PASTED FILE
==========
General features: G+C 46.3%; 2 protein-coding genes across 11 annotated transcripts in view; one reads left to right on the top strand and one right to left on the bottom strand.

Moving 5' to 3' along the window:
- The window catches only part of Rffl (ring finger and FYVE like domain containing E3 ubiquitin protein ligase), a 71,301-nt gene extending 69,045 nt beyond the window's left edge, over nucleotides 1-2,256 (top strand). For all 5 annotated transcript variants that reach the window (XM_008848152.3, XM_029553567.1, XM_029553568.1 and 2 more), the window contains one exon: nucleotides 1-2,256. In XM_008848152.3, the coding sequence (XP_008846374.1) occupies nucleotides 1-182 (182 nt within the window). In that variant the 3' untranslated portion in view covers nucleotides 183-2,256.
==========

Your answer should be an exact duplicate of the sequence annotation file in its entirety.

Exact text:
General features: G+C 46.3%; 2 protein-coding genes across 11 annotated transcripts in view; one reads left to right on the top strand and one right to left on the bottom strand.

Moving 5' to 3' along the window:
- The window catches only part of Rffl (ring finger and FYVE like domain containing E3 ubiquitin protein ligase), a 71,301-nt gene extending 69,045 nt beyond the window's left edge, over nucleotides 1-2,256 (top strand). For all 5 annotated transcript variants that reach the window (XM_008848152.3, XM_029553567.1, XM_029553568.1 and 2 more), the window contains one exon: nucleotides 1-2,256. In XM_008848152.3, the coding sequence (XP_008846374.1) occupies nucleotides 1-182 (182 nt within the window). In that variant the 3' untranslated portion in view covers nucleotides 183-2,256.